Lucy Humphrey: Sculptor by the sea

In June 2013, Sydney architect/artist Lucy Humphrey was awarded a Helen Lempriere Scholarship to complete her work for Sculpture by the Sea, Bondi.

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Architect/artist Lucy Humphrey.

 

Architect and artist Lucy Humphrey was awarded a Helen Lempriere Scholarship to develop her site-specific artwork Horizon, for the 2013 Sculpture by the Sea, Bondi. Three of the scholarships are made each year – to a senior, a mid-career and an emerging sculptor. Lucy Humphrey took the emerging sculptor spot, joining Paul Selwood (senior sculptor) and Francesca Mataraga (mid-career).

All Australian artists who applied to exhibit at the 2013 Sculpture by the Sea Bondi (24 October–10 November) were automatically considered for the scholarships by the curatorial panel: Dr Michael Hill (National Art School), Deborah Edwards (Art Gallery of NSW), and Geoffrey Edwards (Geelong Gallery), and Julie Lomax (Australia Council for the Arts).

Humphrey was an exhibitor in the 2009 Sculpture by the Sea exhibition and had submitted concepts for the 2010 and 2011 exhibitons. Her interest in this type of expression came early: her mother is a painter, her stepfather, a sculptor. As a young girl, she was inspired by the work of British sculptor, photographer and environmentalist Andy Goldsworthy’s sculptures in the landscape, and was later drawn to the audacious installations of Christo, Jeanne-Claude and Anish Kapoor for their epic scale and reductive palettes. “I probably look more at the work of artists than architects to be honest. I’m fascinated with really large-scale work that’s simple and bold and reductive in its palette of just one or two materials. That more intuitive use of material and space is what intrigues me.”

Lucy Humphrey Alchemy for 2009 Sculpture by the Sea, Bondi.  Image:  Michael Nicholson

 

“So, I’m very interested in environmental and site-specific art, and especially drawn to exploring water as a material. My piece for the 2009 exhibition – Alchemy – mimicked natural rockpools, using mirror polished steel inserts in the rock face. For this year’s exhibition, I’m working on a piece called Horizon – a large water-filled sphere, that turns views of the site upside down through a ball lens effect. It’s quite abstract compared to Alchemy. It will likely be made using thick formed acrylic sheet, filled with recycled water, and mounted on a discreet base of concrete and steel.”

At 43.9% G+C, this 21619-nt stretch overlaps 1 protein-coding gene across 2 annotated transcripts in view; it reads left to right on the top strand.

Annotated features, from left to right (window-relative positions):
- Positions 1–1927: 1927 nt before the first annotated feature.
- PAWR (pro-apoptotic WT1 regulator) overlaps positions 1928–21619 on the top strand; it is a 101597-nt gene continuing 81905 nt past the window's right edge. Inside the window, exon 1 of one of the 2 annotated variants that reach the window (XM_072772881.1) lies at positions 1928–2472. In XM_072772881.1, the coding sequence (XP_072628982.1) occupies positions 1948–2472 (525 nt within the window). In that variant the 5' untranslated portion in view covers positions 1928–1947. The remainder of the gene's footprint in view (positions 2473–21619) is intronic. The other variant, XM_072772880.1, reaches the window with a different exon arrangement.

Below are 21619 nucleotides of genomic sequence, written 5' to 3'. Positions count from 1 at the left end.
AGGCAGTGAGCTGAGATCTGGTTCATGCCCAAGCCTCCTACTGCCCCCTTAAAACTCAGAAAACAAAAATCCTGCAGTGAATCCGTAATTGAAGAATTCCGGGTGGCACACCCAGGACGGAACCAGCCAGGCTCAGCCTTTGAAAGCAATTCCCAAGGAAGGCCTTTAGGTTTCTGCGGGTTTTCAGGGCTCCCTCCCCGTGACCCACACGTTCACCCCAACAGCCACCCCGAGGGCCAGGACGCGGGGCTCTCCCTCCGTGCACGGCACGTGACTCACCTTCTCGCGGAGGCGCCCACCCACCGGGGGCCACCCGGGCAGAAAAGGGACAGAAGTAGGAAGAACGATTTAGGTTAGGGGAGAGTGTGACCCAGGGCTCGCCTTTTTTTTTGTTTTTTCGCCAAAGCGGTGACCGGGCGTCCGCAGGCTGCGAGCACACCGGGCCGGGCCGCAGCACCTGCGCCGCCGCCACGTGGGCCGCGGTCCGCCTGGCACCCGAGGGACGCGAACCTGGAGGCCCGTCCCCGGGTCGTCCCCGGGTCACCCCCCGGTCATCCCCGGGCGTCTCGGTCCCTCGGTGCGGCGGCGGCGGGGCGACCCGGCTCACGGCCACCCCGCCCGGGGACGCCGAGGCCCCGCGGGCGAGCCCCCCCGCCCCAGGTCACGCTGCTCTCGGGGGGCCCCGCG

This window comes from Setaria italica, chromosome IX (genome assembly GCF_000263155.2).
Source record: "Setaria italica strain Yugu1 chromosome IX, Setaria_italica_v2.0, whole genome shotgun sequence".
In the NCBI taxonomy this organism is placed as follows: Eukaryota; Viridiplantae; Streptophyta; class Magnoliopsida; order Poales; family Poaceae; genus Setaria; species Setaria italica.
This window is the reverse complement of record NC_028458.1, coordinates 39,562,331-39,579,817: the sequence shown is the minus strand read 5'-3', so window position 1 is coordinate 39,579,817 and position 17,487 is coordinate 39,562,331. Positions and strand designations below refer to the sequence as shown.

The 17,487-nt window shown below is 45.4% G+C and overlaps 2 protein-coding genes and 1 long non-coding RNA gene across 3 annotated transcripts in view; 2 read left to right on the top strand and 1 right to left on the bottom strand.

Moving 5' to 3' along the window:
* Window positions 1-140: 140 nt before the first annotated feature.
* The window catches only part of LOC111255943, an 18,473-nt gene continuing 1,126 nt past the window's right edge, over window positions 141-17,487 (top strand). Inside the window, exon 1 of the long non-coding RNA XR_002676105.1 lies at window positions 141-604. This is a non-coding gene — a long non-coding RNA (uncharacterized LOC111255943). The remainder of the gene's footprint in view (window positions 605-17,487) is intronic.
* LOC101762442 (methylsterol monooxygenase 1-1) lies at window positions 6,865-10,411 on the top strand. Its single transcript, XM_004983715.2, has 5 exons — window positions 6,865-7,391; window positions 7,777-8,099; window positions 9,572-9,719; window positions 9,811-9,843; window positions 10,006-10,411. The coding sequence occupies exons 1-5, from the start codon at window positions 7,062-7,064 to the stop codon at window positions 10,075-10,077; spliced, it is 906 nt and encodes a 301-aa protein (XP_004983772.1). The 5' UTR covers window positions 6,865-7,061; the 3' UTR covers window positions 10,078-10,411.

Archrival team Claire McCaughan (left) and Lucy Humphrey at their Arena Calcetto installation at the 2012 Venice Architecture Biennale. Image:  John Gollings

 

Humphrey founded her eponymous Sydney architectural studio in 2009. Then, in 2011, with Claire McCaughan of Sam Crawford Architects, she co-founded Archrival as a not-for-profit vehicle for collaboration on sculpture, installations and other “acts of intervention.” They produced Arena Calcetto as a play space outside Australia’s pavilion for the 2012 Venice Architecture Biennale to provoke people into engaging with each other through play (they are reprising it for Sydney Art & About 2013).

The Everest set by Archrival and Carterwilliamson Architects for the I Love Todd Sampson theatre project.  Image:  Patrick Fileti

 

Earlier in 2013, Archrival collaborated with Carterwilliamson Architects to mock up the Everest stage set for I Love Todd Sampson – a theatre project by Living Room Theatre with architectural consultant Andy MacDonald of Mac-Interactive. Using 4,000 metres of recycled newsprint, 500 metres of white cord and thirty solar-powered lanterns, they created a desolate landscape for the play’s dramatic climax, within the wooden hulk of Pier 2/3 Walsh Bay. The theatre project, combining art and architecure, is reviewed in the May/June 2013 edition of Architecture Australia.

Other pieces by Humphrey have been exhibited at the Sydney Fringe (2011) and Sydney Festival (2012), the Venice Architecture Biennale (2008 and 2012), Sydney Art Month (2013), and Mercedes Benz Fashion Week (2013).

Sculpture scholarship

The Helen Lempriere Scholarship is part of the Helen Lempriere Bequest, a charitable trust managed by Perpetual to provide scholarships for the applied arts and crafts. This is the fourth year the scholarship has been associated with Sculpture by the Sea, whose founder David Handley says, “The funds make a world of difference to the sculptors. At a time when national and international exhibition opportunities are opening up to Australian sculptors, it is wonderful to have already helped twelve artists with scholarships since the partnership began.” What Handley first staged in 1997 along the stunning Bondi Coastal Walk, has grown to become the world’s largest annual free public outdoor sculpture exhibition, now held annually in Bondi, Cottelsoe WA and Aarhus in Denmark.